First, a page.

Half-square triangle squares, also known as HST squares, are a versatile design in quilting. They are used to create blocks and borders. I use them for both in many of my quilt pattern designs. Here’s a pattern where I used HSTs to make the blocks:

Lots of HSTs in this quilt!

I’ve also created many, many borders for my quilts using HST squares. They are often used to make what quilters call a “sawtooth” border. You can find sawtooth borders as far back as the early 19th century when medallion quilts began to emerge as a quilting style of that time.

Here are a few of my designs where I incorporate HST borders:

Here’s a project where I used HSTs to make the blocks *and* the border!

The method I use normally that makes 2 HSTs at once. If I need them to measure 2″ finished when I’m done (2 1/2″ with seam allowance), I start with 2 different color squares each 2 7/8″ x 2 7/8″. If you don’t mind wasting a tiny bit of fabric, you can start with squares that measure 3″ x 3″ so you don’t have to deal with fractions when cutting. Most of you are familiar with this method.

Here are the steps in diagrams: First draw a diagonal line on the wrong side of one of the squares, then lay the two squares on top of each other rights sides together.

Once the squares are stacked one on top of the other, you stitch a scant 1/4″ on each side of the drawn line, cut the unit apart on the drawn line and press each piece open for 2 half-square triangle squares.

Well, you can imagine that if you only make two at a time and you have a lot of HSTs to make…. it could take you a long time to get done!

So, Here is a method to make 8 HSTs at once. You use 2 squares like above, however they need to be twice the size as your finished square + 1 3/4″. For example, if you want 2″ finished HSTs, your starting squares need to be 5 3/4″ ( 2 x 2 = 4″ plus 1 3/4″).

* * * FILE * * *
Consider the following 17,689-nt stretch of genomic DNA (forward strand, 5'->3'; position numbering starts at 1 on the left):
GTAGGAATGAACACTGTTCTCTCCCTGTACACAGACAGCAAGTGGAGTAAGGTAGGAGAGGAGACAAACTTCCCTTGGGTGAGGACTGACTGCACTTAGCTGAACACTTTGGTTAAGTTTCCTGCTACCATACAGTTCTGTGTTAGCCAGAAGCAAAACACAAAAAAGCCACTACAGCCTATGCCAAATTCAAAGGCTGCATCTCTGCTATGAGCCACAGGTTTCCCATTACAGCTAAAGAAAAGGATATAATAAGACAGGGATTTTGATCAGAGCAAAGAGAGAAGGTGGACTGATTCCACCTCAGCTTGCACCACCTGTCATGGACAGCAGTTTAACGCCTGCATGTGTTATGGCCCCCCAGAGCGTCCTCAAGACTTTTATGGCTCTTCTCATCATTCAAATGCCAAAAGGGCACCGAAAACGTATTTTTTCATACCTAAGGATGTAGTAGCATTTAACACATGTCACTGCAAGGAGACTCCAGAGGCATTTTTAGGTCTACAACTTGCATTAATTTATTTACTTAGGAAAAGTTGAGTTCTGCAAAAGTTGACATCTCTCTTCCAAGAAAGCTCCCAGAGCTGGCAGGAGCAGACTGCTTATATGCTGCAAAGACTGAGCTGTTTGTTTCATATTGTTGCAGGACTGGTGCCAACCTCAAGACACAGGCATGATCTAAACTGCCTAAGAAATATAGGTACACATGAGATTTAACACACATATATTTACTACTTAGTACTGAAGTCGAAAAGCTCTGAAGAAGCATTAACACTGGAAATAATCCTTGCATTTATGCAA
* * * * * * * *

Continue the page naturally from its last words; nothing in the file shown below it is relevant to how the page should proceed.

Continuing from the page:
Draw a diagonal line both ways on the wrong side of one of the squares and then lay your squares right sides together one on top of each other just like in the method above. Then stitch a scant 1/4″ on each side of those drawn lines.

Once the stitching is done, cut the square apart as shown.

Next cut the smaller squares apart on the diagonal line:

Next, I like to measure and trim up each HST while they are still closed with the Quilt in a Day Triangle Square-up Ruler. Place the line that shows the size of your HST (with seam allowance) and then trim off the excess.

Now, press open the HSTs and there you go…. 8 HSTs at once!

So give it a try and make lots of HSTs at once!

Let me know if you found this technique tutorial helpful. If you have any ideas for future tutorials you would like me to tackle, let me know in the comments.

Happy Quilting!

Deanne

Jenniffer Eberley says

Lol. Now I know how to use that ruler. 😉

deanne says

Glad I can help!

Becci Havig says

This tutorial on making 8 HST was explained so it was easy to understand. And I never have known how to use this ruler. I wonder if it’s still available. Thank for both.

deanne says

You can find the ruler in quilt shops still and it’s also available here: https://amzn.to/2PPZeoS

Kathy says

Triple DITTO on the comments learning how to use the ruler!

Thank you!!

And I also learned how to be more efficient making half-sq triangle blocks…..

Ingrid says

How do you sew these HSTs together and keep to points?

deanne says

Since there is a 1/4″ seam allowance built into the size of these HSTs, when you stitch them together with an accurate 1/4″ seam, the diagonal seam stays centered and the points remain intact.